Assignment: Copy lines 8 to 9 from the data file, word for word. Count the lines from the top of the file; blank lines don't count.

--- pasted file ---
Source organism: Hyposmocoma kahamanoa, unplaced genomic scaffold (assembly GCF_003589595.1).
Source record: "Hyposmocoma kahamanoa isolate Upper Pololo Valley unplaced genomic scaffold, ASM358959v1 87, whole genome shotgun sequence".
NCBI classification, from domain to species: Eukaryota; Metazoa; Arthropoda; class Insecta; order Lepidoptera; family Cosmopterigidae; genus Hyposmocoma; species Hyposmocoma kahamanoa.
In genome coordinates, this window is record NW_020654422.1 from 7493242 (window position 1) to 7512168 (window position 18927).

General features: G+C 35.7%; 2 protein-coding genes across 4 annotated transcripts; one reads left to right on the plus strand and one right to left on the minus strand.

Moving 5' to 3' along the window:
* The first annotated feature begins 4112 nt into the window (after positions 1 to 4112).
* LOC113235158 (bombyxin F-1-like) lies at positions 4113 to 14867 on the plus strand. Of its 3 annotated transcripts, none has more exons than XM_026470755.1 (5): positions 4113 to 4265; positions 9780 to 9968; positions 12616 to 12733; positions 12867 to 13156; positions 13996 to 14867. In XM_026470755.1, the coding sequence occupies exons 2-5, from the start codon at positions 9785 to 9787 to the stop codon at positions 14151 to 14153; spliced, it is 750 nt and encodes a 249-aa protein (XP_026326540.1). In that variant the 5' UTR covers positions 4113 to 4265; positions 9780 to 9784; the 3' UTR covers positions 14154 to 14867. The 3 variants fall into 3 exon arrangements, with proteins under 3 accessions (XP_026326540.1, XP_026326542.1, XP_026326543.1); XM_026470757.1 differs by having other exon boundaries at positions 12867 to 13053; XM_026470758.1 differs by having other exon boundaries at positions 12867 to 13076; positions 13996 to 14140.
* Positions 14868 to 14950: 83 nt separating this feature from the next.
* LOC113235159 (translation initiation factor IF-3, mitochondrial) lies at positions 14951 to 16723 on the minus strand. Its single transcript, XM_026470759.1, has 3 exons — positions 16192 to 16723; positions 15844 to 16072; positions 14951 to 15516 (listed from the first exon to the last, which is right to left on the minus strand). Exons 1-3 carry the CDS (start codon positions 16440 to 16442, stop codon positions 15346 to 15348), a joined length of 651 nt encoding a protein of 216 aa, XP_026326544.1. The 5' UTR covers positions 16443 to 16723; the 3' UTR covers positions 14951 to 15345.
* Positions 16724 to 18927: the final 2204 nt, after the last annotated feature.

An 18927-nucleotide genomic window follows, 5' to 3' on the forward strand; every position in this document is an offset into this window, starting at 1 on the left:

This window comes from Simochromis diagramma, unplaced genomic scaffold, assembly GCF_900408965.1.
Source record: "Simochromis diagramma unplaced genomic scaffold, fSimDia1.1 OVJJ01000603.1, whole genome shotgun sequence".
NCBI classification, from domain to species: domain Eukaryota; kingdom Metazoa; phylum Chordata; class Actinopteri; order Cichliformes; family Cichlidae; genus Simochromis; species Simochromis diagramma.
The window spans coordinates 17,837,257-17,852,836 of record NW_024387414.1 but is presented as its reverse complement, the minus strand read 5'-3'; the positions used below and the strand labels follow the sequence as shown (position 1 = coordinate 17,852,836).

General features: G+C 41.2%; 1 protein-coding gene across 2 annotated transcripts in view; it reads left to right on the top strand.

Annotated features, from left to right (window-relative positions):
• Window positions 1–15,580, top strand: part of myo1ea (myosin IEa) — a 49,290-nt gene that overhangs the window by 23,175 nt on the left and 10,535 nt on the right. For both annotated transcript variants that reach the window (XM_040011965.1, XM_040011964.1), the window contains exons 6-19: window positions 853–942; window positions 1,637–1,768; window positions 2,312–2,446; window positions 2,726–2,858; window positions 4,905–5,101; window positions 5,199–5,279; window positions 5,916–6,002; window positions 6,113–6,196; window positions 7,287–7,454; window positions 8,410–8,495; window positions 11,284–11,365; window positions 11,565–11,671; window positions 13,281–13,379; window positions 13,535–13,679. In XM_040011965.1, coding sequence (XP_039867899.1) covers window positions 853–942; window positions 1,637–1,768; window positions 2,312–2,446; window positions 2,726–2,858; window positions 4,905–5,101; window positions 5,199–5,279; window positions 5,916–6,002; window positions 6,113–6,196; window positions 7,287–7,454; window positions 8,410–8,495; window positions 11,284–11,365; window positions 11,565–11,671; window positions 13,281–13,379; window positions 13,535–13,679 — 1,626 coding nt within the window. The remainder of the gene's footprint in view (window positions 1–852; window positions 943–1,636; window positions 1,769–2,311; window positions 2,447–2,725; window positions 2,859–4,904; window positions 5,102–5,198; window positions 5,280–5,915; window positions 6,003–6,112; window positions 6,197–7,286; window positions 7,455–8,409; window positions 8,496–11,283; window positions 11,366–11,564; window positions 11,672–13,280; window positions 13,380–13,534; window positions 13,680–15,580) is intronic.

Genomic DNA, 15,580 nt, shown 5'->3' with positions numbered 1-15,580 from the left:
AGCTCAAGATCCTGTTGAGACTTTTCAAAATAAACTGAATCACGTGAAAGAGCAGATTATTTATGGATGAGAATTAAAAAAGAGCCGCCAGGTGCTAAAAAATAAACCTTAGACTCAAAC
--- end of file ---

* LOC113235158 (bombyxin F-1-like) lies at positions 4113 to 14867 on the plus strand. Of its 3 annotated transcripts, none has more exons than XM_026470755.1 (5): positions 4113 to 4265; positions 9780 to 9968; positions 12616 to 12733; positions 12867 to 13156; positions 13996 to 14867. In XM_026470755.1, the coding sequence occupies exons 2-5, from the start codon at positions 9785 to 9787 to the stop codon at positions 14151 to 14153; spliced, it is 750 nt and encodes a 249-aa protein (XP_026326540.1). In that variant the 5' UTR covers positions 4113 to 4265; positions 9780 to 9784; the 3' UTR covers positions 14154 to 14867. The 3 variants fall into 3 exon arrangements, with proteins under 3 accessions (XP_026326540.1, XP_026326542.1, XP_026326543.1); XM_026470757.1 differs by having other exon boundaries at positions 12867 to 13053; XM_026470758.1 differs by having other exon boundaries at positions 12867 to 13076; positions 13996 to 14140.
* Positions 14868 to 14950: 83 nt separating this feature from the next.